You are here:
PERIPHYTON AND SEDIMENT BIOASSESSMENT AS INDICATORS OF THE EFFECT OF A COASTAL PULP MILL WASTEWATER
Dantin, D D., M A. Lewis, AND S S. Foss. PERIPHYTON AND SEDIMENT BIOASSESSMENT AS INDICATORS OF THE EFFECT OF A COASTAL PULP MILL WASTEWATER. Presented at SETAC 19th Annual Meeting, Charlotte, NC, November 15 - 19, 1998.
A two year study was conducted near Port St. Joe, Florida, in a coastal transportation canal and bay receiving combined municipal and pulp mill wastewater. The objective of the study was to determine the effectiveness of periphyton analysis techniques and sediment toxicity as indicators of environmental stress. Periphyton were colonized for 3 weeks in-situ at five locations above and below the outfall. Sediments were analyzed for toxicity using epibenthic grass shrimp and mysids. Despite decreased in the photic zone, significant increases in biomass and associated pigment production occurred below the discharge point. The percent increase in biomass downstream was as much as 500%, compared to periphyton colonized above the outfall. Sediments were found to be toxic to the grass shrimp but not to mysids. These effects of the effluent decreased progressively downstream of the outfall, indicating that the impact was site-specific. These field-derived effects were not preducted from the standard single-species toxicity tests conducted with an alga, invertebrate, fish, and the wastewater. It was concluded that the combination of single species toxicity tests and analysis of the periphyton and sediment toxicity were needed to define the effects of this wastewater in an estuarine environment.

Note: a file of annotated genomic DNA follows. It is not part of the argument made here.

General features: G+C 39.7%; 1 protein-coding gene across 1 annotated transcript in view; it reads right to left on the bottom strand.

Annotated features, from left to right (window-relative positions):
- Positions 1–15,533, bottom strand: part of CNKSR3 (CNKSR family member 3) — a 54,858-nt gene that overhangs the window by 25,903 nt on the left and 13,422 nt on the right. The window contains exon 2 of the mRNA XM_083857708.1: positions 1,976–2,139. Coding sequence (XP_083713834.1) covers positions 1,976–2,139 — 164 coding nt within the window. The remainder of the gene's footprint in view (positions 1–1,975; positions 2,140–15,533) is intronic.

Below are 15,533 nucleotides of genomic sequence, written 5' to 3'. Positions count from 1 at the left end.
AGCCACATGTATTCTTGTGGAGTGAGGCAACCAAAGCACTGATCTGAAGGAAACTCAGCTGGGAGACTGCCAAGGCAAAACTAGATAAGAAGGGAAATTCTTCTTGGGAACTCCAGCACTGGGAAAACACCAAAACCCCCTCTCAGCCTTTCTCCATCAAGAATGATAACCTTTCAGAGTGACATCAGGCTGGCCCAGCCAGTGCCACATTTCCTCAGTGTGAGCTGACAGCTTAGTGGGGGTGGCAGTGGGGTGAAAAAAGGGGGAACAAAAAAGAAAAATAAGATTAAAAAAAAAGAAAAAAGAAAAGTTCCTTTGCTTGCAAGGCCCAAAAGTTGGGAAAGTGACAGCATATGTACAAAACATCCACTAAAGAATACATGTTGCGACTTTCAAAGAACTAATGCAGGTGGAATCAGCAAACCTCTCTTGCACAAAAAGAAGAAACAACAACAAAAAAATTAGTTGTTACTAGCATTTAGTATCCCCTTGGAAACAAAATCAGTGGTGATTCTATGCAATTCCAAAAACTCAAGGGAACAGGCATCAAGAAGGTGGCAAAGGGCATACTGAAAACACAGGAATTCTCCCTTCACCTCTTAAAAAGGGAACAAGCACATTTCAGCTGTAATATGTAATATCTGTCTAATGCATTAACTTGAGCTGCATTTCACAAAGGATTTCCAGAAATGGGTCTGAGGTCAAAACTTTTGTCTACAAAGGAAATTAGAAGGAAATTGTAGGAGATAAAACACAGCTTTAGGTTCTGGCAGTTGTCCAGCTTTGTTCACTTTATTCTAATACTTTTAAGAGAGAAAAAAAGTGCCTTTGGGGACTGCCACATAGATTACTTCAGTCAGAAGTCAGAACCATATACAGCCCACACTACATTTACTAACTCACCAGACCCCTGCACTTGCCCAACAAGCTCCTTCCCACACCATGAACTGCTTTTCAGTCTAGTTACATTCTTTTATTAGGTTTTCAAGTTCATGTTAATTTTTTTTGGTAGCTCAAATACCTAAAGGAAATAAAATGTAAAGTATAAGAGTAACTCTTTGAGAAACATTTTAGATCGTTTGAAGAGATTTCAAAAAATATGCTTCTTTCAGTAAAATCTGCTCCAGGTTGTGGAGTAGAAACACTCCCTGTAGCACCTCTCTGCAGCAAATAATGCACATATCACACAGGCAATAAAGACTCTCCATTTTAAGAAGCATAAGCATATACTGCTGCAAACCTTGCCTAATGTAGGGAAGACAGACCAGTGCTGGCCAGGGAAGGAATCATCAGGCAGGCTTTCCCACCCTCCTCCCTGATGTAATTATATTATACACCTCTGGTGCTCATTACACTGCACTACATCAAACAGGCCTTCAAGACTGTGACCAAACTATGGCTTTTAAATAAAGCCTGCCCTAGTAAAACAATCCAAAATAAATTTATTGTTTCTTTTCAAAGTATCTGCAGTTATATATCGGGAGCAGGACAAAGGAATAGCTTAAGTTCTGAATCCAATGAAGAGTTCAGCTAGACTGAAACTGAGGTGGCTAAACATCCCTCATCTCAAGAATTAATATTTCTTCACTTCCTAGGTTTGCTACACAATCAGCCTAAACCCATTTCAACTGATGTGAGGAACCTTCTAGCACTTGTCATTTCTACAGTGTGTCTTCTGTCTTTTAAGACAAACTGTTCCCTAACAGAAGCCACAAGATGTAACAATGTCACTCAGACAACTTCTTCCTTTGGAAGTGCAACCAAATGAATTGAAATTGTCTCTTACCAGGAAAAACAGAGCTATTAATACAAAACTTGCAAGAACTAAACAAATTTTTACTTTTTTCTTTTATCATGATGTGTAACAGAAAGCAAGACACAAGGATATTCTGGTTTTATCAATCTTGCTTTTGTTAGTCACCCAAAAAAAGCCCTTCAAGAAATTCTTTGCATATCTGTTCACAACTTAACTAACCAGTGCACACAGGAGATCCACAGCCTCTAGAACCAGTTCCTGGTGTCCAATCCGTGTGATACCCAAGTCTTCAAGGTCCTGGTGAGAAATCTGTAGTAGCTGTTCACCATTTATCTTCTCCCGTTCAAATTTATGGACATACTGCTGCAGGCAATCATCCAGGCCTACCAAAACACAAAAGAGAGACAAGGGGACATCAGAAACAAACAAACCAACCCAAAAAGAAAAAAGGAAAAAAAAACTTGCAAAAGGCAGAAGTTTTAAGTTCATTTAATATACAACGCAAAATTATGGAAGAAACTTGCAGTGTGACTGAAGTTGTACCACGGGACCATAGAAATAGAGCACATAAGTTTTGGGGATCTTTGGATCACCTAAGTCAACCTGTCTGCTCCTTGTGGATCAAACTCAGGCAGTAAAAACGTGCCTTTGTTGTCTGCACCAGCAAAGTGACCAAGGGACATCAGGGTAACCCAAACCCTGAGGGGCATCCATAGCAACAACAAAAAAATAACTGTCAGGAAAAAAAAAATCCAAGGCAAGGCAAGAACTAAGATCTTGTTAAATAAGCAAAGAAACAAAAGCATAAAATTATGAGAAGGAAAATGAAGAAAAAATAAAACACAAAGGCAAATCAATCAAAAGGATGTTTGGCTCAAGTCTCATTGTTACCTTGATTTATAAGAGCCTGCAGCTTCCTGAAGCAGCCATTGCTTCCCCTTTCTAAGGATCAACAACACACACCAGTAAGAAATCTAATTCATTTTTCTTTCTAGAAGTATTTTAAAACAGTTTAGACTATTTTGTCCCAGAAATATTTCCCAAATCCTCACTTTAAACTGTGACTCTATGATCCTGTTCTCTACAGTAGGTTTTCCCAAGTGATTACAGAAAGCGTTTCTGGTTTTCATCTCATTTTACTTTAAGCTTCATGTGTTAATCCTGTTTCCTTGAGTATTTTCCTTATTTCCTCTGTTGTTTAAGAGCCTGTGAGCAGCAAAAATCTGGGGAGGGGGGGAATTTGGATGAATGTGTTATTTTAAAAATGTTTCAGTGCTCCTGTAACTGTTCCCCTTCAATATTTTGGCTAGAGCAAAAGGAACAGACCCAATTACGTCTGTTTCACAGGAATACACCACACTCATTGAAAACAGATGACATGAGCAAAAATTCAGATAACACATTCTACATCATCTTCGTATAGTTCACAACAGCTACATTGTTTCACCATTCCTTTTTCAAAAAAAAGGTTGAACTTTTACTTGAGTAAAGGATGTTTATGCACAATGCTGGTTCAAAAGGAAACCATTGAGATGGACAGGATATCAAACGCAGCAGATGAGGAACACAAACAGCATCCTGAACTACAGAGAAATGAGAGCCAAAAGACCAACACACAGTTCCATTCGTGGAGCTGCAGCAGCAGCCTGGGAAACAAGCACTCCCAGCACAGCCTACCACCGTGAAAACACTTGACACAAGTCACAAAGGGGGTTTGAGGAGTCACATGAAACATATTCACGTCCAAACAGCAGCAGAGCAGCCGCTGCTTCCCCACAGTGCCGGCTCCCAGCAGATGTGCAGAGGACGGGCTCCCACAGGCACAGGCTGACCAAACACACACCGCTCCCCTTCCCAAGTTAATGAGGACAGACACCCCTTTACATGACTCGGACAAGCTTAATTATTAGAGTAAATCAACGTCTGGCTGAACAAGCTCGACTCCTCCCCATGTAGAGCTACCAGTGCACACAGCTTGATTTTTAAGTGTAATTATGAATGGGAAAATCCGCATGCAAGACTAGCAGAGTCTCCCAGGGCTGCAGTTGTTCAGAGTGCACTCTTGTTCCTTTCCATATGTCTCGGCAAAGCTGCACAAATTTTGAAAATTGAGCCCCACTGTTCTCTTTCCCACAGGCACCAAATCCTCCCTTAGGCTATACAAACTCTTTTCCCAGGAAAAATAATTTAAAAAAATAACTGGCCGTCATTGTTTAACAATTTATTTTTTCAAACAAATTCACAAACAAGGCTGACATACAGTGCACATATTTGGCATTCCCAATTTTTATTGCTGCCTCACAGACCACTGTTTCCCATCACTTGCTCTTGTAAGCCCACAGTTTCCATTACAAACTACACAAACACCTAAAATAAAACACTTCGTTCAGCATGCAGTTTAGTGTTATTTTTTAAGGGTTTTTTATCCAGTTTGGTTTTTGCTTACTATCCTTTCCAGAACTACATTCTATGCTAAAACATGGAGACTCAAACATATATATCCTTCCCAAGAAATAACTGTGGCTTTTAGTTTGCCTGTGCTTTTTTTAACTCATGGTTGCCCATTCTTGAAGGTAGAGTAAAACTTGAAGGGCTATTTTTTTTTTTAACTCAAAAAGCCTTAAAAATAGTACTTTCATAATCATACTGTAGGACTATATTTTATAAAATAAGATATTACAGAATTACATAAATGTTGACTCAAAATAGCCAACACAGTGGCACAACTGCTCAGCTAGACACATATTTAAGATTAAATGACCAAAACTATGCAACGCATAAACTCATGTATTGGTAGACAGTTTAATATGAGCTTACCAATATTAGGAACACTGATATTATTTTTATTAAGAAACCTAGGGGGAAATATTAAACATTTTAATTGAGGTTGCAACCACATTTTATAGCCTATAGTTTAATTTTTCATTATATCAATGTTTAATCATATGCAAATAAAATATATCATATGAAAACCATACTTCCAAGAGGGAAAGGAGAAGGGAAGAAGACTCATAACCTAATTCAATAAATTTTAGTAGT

Record Details:Record Type: DOCUMENT (PRESENTATION/PAPER)
Organization:U.S. ENVIRONMENTAL PROTECTION AGENCY
OFFICE OF RESEARCH AND DEVELOPMENT
NATIONAL HEALTH AND ENVIRONMENTAL EFFECTS RESEARCH LAB
GULF ECOLOGY DIVISION
ECOLOGICAL DIAGNOSTICS BRANCH